Have fun at the movies!
The Crow 1994
The Crow: The story behind the film by Bridget Baiss
As I mentioned in my recent Word On The Street story, the newest Signed, Sealed, Delivered movie is on itsway. Premiering on October 17th, this movie will bring their audience a new chapter to a story that startedall the way back in 2013. The series is executive produced byMartha Williamson, who also executiveproduced Touched by an Angel. Similar to Signed, Sealed, Delivered, Touched by an Angel has seen manyguest stars appear over the course of the show’s nine season life-span. One of them was Bai Ling, who gueststarred on Touched by an Angel in 1998.
Even though I have seen many episodes of Touched by an Angel before, I don’t recall ever seeing the two-part episode, “The Spirit of Liberty Moon”, the episode I’ll be reviewing for this post. Prior to writing this article, I had heard it was “one of the most moving episodes from the television drama”. With curiosity getting the better of me and because Bai’s birthday is on October 10th, I decided to revisit this show and review this particular episode. Two years ago, I wrote about another Touched by an Angel episode, “The Sky Is Falling”. Like that post, what will be discussed is what I liked about this episode, what I didn’t like about this episode, the story itself, the other factors from this episode, and my overall thoughts.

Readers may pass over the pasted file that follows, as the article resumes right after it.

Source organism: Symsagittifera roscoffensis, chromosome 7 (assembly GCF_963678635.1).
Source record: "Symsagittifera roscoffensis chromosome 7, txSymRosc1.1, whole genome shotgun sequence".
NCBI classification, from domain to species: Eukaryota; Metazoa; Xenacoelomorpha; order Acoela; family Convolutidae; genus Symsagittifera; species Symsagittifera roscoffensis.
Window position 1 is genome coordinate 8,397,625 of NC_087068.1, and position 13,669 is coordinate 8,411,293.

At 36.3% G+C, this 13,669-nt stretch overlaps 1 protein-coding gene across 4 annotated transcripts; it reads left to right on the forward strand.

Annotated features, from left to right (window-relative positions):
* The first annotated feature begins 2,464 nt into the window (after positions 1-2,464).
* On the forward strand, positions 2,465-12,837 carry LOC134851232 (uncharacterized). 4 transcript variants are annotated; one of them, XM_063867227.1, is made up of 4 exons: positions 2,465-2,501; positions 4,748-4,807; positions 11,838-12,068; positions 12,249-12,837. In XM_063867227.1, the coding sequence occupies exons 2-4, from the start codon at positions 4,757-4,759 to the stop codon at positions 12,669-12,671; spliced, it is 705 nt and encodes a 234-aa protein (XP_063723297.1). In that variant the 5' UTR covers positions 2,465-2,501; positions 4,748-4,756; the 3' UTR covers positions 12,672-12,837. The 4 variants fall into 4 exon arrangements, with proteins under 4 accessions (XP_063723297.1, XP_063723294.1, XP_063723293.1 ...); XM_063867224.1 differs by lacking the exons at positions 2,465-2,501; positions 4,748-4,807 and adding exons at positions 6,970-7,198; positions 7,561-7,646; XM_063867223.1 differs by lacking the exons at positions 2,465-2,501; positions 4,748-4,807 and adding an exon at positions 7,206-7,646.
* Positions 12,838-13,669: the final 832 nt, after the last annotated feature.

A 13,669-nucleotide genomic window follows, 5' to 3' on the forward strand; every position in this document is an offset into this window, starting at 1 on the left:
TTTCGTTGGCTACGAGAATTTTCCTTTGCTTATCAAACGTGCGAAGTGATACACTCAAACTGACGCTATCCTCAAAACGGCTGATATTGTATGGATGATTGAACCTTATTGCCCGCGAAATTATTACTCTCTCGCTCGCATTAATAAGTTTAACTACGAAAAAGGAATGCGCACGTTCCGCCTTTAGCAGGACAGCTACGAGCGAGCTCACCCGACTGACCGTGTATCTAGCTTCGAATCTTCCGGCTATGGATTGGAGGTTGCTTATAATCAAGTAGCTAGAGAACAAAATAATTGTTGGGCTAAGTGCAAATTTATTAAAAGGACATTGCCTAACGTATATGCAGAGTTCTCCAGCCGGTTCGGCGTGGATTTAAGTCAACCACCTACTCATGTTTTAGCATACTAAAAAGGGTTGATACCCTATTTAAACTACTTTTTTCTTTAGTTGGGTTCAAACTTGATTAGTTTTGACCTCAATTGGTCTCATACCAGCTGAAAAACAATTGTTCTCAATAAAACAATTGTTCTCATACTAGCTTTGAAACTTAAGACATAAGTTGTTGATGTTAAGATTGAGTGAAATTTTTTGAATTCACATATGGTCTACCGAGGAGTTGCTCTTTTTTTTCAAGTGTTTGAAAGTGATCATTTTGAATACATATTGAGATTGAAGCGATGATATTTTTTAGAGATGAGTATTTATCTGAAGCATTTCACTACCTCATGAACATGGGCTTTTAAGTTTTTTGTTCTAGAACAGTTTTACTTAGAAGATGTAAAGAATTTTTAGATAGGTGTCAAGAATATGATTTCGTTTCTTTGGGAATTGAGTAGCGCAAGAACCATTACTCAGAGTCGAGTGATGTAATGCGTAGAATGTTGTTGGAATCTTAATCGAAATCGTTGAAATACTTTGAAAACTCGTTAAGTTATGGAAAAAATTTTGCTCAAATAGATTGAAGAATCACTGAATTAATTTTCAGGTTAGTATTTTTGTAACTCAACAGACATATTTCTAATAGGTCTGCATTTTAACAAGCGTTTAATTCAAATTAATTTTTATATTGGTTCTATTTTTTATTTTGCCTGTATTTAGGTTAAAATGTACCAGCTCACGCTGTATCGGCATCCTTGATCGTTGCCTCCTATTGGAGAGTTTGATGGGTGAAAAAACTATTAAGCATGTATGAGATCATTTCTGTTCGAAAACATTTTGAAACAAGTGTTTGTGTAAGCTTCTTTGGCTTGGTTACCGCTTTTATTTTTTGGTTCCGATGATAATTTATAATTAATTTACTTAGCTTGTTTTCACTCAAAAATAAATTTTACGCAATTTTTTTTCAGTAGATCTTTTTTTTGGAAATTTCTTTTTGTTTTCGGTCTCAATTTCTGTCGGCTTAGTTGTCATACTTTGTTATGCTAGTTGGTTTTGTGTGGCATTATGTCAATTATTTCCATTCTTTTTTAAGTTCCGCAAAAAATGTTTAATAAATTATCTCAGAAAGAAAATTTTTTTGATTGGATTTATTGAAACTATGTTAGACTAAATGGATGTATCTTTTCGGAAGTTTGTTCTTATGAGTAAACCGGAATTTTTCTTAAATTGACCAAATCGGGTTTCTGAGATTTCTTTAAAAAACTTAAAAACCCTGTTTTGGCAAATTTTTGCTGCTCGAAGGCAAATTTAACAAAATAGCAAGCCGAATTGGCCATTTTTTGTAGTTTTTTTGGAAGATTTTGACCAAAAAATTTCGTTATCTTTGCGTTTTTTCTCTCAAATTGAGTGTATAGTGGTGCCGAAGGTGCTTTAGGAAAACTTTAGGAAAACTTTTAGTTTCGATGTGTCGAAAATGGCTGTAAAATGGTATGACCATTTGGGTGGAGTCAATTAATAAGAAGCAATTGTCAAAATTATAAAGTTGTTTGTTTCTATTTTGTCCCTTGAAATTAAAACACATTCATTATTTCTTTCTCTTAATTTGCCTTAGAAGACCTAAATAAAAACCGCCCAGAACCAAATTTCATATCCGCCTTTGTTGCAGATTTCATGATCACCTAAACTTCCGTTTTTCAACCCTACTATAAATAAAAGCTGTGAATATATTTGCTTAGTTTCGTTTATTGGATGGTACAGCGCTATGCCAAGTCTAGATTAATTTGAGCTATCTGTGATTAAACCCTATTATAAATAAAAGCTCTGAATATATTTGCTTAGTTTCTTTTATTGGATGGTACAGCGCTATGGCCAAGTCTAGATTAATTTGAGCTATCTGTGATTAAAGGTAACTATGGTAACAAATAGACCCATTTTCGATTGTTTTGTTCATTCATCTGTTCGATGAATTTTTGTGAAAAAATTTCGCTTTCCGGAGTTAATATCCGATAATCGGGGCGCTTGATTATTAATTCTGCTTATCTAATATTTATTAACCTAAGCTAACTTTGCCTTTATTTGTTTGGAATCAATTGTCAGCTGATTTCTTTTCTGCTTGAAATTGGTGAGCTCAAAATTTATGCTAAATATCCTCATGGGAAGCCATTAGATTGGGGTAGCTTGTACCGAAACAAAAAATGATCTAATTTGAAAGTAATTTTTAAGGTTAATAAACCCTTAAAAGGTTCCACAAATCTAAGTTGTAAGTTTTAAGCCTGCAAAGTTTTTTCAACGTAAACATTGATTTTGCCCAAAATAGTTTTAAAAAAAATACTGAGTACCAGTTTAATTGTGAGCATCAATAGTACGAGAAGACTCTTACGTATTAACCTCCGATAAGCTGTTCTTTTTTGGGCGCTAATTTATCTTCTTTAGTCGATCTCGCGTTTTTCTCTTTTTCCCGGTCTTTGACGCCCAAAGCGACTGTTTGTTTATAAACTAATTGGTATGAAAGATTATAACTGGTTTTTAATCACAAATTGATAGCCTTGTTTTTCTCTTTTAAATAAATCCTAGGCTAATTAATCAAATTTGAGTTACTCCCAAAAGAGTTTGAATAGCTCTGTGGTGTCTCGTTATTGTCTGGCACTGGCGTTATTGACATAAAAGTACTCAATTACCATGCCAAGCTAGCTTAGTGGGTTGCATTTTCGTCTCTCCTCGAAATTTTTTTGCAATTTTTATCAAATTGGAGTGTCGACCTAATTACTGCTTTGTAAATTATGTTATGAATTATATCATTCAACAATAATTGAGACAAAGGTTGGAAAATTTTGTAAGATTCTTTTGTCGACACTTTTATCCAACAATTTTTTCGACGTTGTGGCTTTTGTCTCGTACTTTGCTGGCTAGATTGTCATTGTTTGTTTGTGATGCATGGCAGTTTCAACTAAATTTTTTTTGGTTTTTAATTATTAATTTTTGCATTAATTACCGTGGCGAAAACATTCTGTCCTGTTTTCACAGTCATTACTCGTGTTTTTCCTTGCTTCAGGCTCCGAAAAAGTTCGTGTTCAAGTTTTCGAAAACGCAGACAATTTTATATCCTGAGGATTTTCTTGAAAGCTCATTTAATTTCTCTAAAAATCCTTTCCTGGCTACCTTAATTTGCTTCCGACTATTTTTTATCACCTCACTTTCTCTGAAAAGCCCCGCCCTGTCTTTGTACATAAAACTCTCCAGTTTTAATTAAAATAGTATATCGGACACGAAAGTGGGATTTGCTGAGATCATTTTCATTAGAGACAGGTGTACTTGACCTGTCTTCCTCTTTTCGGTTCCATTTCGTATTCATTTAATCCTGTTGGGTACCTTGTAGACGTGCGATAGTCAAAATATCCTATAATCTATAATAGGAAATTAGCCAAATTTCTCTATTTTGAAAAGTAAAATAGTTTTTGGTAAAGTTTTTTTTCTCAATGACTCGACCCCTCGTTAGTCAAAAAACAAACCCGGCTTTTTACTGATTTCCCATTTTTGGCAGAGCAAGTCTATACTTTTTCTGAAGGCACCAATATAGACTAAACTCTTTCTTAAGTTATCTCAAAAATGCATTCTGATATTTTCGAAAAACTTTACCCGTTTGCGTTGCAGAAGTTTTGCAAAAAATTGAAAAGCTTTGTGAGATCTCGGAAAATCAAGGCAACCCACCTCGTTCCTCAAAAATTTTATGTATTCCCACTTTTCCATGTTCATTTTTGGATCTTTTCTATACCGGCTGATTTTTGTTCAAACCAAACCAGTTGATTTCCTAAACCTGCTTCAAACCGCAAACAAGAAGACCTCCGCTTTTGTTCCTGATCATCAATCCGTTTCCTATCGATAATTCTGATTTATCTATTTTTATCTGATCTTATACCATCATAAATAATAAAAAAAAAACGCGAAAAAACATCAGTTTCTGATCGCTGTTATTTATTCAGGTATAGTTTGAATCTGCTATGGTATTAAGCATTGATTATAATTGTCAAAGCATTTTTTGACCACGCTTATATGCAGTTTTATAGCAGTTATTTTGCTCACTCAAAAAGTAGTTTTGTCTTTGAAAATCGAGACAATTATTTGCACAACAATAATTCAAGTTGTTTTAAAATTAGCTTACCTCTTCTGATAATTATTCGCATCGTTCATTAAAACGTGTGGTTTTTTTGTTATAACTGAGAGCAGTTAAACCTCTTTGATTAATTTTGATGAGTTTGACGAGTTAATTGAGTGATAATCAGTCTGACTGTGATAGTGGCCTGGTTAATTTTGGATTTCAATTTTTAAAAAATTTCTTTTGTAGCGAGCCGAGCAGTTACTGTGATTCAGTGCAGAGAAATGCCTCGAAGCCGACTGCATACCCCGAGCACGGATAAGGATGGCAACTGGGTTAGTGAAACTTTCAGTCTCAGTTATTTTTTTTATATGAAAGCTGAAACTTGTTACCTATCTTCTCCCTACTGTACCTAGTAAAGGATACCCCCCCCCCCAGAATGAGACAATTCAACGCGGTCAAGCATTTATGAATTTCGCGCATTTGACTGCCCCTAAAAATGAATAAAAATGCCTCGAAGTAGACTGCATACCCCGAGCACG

What I liked about this episode:
Last November, I reviewed an episode of Homicide: Life on the Street titled “And The Rockets Dead Glare”. In that post, I talked about how, while portraying Teri Chow, Bai was forced to rely on emotion instead of actions. This was compared to her characters in The Crow and Lost; Myca and Achara. Because of how effectively she used emotion, Bai was the stand-out actor in “And The Rockets Dead Glare”! I’ve seen only a handful of projects from Bai’s filmography. Despite this, I have noticed that she has a strong sense of emotionality. She not only knows how to control that emotionality, but also how to use that control to her advantage. Portraying a character named Jean Chang, the emotions Bai brought to her role in “The Spirit of Liberty Moon” felt realistic and genuine. Earlier in the episode, Jean crosses paths with Monica and Edward, a toy company CEO, at a local Chinese restaurant. In an attempt to recruit her for an upcoming business trip, they ask Jean why she doesn’t want to go to China. This is where Jean explains her very heart-breaking life story. Throughout this explanation, Bai’s emotions flawlessly adapted with each part of Jean’s story, ranging from blissful reminiscing to tear-inducing sadness. This strength in Bai’s acting abilities allows her performance to contain depth. It also gave the audience a reason to feel empathy/sympathy for Jean.
What I didn’t like about this episode:
One of Edward’s co-workers is his friend, Alex Stella. Throughout “The Spirit of Liberty Moon”, Alex wasrude and self-centered, especially toward Jean. It got to the point where his attitude became so annoying, it was tiresome to watch him in a static state. I understand Alex was meant to show the viewer that, sometimes, people won’t change, no matter how hard you try. I’ll also admit this is not a bad lesson to teach. But because of this episode’s story and because of the nature of Touched by an Angel, I wish the angels had paid Alex a visit and opened his eyes to selflessness.
The story itself: